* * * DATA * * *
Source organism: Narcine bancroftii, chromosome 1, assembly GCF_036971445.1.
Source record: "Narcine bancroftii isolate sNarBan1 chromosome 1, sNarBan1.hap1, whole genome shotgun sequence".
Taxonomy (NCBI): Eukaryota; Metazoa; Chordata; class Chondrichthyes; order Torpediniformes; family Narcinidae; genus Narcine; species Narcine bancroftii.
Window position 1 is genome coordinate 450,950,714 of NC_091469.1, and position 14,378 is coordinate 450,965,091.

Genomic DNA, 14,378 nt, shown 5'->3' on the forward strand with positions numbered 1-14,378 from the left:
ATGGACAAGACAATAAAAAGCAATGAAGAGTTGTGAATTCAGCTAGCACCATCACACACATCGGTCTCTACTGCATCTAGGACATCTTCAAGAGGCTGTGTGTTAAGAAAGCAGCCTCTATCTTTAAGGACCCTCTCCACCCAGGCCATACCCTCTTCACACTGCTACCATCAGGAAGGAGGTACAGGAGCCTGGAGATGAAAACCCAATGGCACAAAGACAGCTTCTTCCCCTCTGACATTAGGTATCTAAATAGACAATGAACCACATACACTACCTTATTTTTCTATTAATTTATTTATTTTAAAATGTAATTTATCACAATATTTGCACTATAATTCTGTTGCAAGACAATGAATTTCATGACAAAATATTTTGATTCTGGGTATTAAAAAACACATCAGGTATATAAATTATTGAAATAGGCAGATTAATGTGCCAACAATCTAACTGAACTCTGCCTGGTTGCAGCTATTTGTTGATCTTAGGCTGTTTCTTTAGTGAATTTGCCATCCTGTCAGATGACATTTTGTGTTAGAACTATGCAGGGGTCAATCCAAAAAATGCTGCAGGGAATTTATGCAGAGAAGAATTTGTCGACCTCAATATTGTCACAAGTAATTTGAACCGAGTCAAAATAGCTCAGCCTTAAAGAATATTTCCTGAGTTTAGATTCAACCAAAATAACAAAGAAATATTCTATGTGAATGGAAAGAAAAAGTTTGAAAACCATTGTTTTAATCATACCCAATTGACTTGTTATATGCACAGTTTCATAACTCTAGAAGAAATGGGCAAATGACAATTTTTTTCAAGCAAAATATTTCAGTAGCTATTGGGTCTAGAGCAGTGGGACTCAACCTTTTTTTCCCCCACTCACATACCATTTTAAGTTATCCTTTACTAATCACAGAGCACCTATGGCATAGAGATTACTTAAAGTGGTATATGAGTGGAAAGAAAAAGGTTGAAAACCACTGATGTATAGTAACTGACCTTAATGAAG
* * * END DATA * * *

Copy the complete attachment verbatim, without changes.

Source organism: Narcine bancroftii, chromosome 1, assembly GCF_036971445.1.
Source record: "Narcine bancroftii isolate sNarBan1 chromosome 1, sNarBan1.hap1, whole genome shotgun sequence".
Taxonomy (NCBI): Eukaryota; Metazoa; Chordata; class Chondrichthyes; order Torpediniformes; family Narcinidae; genus Narcine; species Narcine bancroftii.
Window position 1 is genome coordinate 450,950,714 of NC_091469.1, and position 14,378 is coordinate 450,965,091.

Genomic DNA, 14,378 nt, shown 5'->3' on the forward strand with positions numbered 1-14,378 from the left:
ATGGACAAGACAATAAAAAGCAATGAAGAGTTGTGAATTCAGCTAGCACCATCACACACATCGGTCTCTACTGCATCTAGGACATCTTCAAGAGGCTGTGTGTTAAGAAAGCAGCCTCTATCTTTAAGGACCCTCTCCACCCAGGCCATACCCTCTTCACACTGCTACCATCAGGAAGGAGGTACAGGAGCCTGGAGATGAAAACCCAATGGCACAAAGACAGCTTCTTCCCCTCTGACATTAGGTATCTAAATAGACAATGAACCACATACACTACCTTATTTTTCTATTAATTTATTTATTTTAAAATGTAATTTATCACAATATTTGCACTATAATTCTGTTGCAAGACAATGAATTTCATGACAAAATATTTTGATTCTGGGTATTAAAAAACACATCAGGTATATAAATTATTGAAATAGGCAGATTAATGTGCCAACAATCTAACTGAACTCTGCCTGGTTGCAGCTATTTGTTGATCTTAGGCTGTTTCTTTAGTGAATTTGCCATCCTGTCAGATGACATTTTGTGTTAGAACTATGCAGGGGTCAATCCAAAAAATGCTGCAGGGAATTTATGCAGAGAAGAATTTGTCGACCTCAATATTGTCACAAGTAATTTGAACCGAGTCAAAATAGCTCAGCCTTAAAGAATATTTCCTGAGTTTAGATTCAACCAAAATAACAAAGAAATATTCTATGTGAATGGAAAGAAAAAGTTTGAAAACCATTGTTTTAATCATACCCAATTGACTTGTTATATGCACAGTTTCATAACTCTAGAAGAAATGGGCAAATGACAATTTTTTTCAAGCAAAATATTTCAGTAGCTATTGGGTCTAGAGCAGTGGGACTCAACCTTTTTTTCCCCCACTCACATACCATTTTAAGTTATCCTTTACTAATCACAGAGCACCTATGGCATAGAGATTACTTAAAGTGGTATATGAGTGGAAAGAAAAAGGTTGAAAACCACTGATGTATAGTAACTGACCTTAATGAAG